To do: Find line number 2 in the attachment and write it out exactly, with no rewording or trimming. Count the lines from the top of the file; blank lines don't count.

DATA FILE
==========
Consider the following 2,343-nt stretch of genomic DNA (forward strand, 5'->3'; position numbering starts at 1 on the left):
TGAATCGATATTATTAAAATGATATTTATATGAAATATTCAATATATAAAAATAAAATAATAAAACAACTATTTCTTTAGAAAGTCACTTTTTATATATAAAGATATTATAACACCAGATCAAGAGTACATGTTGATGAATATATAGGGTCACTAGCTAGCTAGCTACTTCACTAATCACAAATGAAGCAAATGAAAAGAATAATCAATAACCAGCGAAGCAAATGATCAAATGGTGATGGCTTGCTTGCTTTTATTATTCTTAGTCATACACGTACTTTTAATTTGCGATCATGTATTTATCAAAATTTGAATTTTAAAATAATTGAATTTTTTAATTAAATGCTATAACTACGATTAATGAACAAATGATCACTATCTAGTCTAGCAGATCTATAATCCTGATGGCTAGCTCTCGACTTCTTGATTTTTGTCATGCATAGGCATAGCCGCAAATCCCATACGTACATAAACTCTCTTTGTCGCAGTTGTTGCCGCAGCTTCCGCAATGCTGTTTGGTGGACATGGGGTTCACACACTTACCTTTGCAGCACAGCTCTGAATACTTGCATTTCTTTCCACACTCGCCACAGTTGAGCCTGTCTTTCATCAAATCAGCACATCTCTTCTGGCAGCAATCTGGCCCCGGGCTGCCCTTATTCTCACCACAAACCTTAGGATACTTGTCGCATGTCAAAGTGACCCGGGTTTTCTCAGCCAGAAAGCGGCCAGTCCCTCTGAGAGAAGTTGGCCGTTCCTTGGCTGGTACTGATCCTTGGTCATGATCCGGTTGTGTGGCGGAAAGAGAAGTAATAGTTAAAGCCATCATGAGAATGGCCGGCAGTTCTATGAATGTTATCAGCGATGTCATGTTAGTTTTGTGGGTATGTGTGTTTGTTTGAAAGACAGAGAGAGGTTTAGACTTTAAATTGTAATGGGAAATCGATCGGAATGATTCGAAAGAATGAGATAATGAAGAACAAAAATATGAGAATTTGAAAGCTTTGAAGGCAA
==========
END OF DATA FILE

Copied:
TGAATCGATATTATTAAAATGATATTTATATGAAATATTCAATATATAAAAATAAAATAATAAAACAACTATTTCTTTAGAAAGTCACTTTTTATATATAAAGATATTATAACACCAGATCAAGAGTACATGTTGATGAATATATAGGGTCACTAGCTAGCTAGCTACTTCACTAATCACAAATGAAGCAAATGAAAAGAATAATCAATAACCAGCGAAGCAAATGATCAAATGGTGATGGCTTGCTTGCTTTTATTATTCTTAGTCATACACGTACTTTTAATTTGCGATCATGTATTTATCAAAATTTGAATTTTAAAATAATTGAATTTTTTAATTAAATGCTATAACTACGATTAATGAACAAATGATCACTATCTAGTCTAGCAGATCTATAATCCTGATGGCTAGCTCTCGACTTCTTGATTTTTGTCATGCATAGGCATAGCCGCAAATCCCATACGTACATAAACTCTCTTTGTCGCAGTTGTTGCCGCAGCTTCCGCAATGCTGTTTGGTGGACATGGGGTTCACACACTTACCTTTGCAGCACAGCTCTGAATACTTGCATTTCTTTCCACACTCGCCACAGTTGAGCCTGTCTTTCATCAAATCAGCACATCTCTTCTGGCAGCAATCTGGCCCCGGGCTGCCCTTATTCTCACCACAAACCTTAGGATACTTGTCGCATGTCAAAGTGACCCGGGTTTTCTCAGCCAGAAAGCGGCCAGTCCCTCTGAGAGAAGTTGGCCGTTCCTTGGCTGGTACTGATCCTTGGTCATGATCCGGTTGTGTGGCGGAAAGAGAAGTAATAGTTAAAGCCATCATGAGAATGGCCGGCAGTTCTATGAATGTTATCAGCGATGTCATGTTAGTTTTGTGGGTATGTGTGTTTGTTTGAAAGACAGAGAGAGGTTTAGACTTTAAATTGTAATGGGAAATCGATCGGAATGATTCGAAAGAATGAGATAATGAAGAACAAAAATATGAGAATTTGAAAGCTTTGAAGGCAA